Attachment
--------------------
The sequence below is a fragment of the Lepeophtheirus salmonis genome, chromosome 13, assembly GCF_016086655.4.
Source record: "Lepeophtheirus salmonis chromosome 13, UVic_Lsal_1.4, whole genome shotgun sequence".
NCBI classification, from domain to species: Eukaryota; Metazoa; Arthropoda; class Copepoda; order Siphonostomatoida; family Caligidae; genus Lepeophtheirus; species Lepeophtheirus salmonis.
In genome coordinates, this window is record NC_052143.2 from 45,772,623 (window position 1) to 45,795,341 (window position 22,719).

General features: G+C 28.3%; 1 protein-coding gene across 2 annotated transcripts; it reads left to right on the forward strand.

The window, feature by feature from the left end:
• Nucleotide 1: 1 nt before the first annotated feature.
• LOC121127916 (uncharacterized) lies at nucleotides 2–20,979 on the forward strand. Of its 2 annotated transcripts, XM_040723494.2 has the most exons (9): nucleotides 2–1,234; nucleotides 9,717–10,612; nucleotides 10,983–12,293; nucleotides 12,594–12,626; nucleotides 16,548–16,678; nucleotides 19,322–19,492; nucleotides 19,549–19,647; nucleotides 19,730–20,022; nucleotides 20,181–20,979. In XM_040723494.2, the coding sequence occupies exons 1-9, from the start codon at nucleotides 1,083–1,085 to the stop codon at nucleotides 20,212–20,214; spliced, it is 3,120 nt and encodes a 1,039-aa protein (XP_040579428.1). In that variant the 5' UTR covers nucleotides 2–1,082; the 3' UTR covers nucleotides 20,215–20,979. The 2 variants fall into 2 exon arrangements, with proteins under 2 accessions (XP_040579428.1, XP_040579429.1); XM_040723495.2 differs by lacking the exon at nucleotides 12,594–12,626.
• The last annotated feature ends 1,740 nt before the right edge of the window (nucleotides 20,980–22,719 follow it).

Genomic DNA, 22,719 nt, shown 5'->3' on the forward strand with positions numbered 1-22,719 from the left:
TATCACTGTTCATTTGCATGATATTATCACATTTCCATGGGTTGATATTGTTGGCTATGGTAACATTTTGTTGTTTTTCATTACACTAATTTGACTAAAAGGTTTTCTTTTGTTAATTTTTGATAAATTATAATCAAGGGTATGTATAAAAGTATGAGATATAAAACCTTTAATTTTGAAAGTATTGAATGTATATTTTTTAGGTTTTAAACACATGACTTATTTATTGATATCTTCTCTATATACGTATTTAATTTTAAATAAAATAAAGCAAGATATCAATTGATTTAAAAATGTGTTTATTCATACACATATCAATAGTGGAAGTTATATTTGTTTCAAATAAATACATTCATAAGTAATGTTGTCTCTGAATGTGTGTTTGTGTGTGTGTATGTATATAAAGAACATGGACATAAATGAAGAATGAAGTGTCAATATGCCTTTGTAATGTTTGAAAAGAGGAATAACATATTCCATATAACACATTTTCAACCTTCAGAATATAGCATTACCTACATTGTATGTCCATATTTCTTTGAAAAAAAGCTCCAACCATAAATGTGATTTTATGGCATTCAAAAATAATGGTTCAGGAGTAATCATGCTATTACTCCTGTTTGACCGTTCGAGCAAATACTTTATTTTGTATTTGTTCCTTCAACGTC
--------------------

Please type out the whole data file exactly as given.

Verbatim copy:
The sequence below is a fragment of the Lepeophtheirus salmonis genome, chromosome 13, assembly GCF_016086655.4.
Source record: "Lepeophtheirus salmonis chromosome 13, UVic_Lsal_1.4, whole genome shotgun sequence".
NCBI classification, from domain to species: Eukaryota; Metazoa; Arthropoda; class Copepoda; order Siphonostomatoida; family Caligidae; genus Lepeophtheirus; species Lepeophtheirus salmonis.
In genome coordinates, this window is record NC_052143.2 from 45,772,623 (window position 1) to 45,795,341 (window position 22,719).

General features: G+C 28.3%; 1 protein-coding gene across 2 annotated transcripts; it reads left to right on the forward strand.

The window, feature by feature from the left end:
• Nucleotide 1: 1 nt before the first annotated feature.
• LOC121127916 (uncharacterized) lies at nucleotides 2–20,979 on the forward strand. Of its 2 annotated transcripts, XM_040723494.2 has the most exons (9): nucleotides 2–1,234; nucleotides 9,717–10,612; nucleotides 10,983–12,293; nucleotides 12,594–12,626; nucleotides 16,548–16,678; nucleotides 19,322–19,492; nucleotides 19,549–19,647; nucleotides 19,730–20,022; nucleotides 20,181–20,979. In XM_040723494.2, the coding sequence occupies exons 1-9, from the start codon at nucleotides 1,083–1,085 to the stop codon at nucleotides 20,212–20,214; spliced, it is 3,120 nt and encodes a 1,039-aa protein (XP_040579428.1). In that variant the 5' UTR covers nucleotides 2–1,082; the 3' UTR covers nucleotides 20,215–20,979. The 2 variants fall into 2 exon arrangements, with proteins under 2 accessions (XP_040579428.1, XP_040579429.1); XM_040723495.2 differs by lacking the exon at nucleotides 12,594–12,626.
• The last annotated feature ends 1,740 nt before the right edge of the window (nucleotides 20,980–22,719 follow it).

Genomic DNA, 22,719 nt, shown 5'->3' on the forward strand with positions numbered 1-22,719 from the left:
TATCACTGTTCATTTGCATGATATTATCACATTTCCATGGGTTGATATTGTTGGCTATGGTAACATTTTGTTGTTTTTCATTACACTAATTTGACTAAAAGGTTTTCTTTTGTTAATTTTTGATAAATTATAATCAAGGGTATGTATAAAAGTATGAGATATAAAACCTTTAATTTTGAAAGTATTGAATGTATATTTTTTAGGTTTTAAACACATGACTTATTTATTGATATCTTCTCTATATACGTATTTAATTTTAAATAAAATAAAGCAAGATATCAATTGATTTAAAAATGTGTTTATTCATACACATATCAATAGTGGAAGTTATATTTGTTTCAAATAAATACATTCATAAGTAATGTTGTCTCTGAATGTGTGTTTGTGTGTGTGTATGTATATAAAGAACATGGACATAAATGAAGAATGAAGTGTCAATATGCCTTTGTAATGTTTGAAAAGAGGAATAACATATTCCATATAACACATTTTCAACCTTCAGAATATAGCATTACCTACATTGTATGTCCATATTTCTTTGAAAAAAAGCTCCAACCATAAATGTGATTTTATGGCATTCAAAAATAATGGTTCAGGAGTAATCATGCTATTACTCCTGTTTGACCGTTCGAGCAAATACTTTATTTTGTATTTGTTCCTTCAACGTC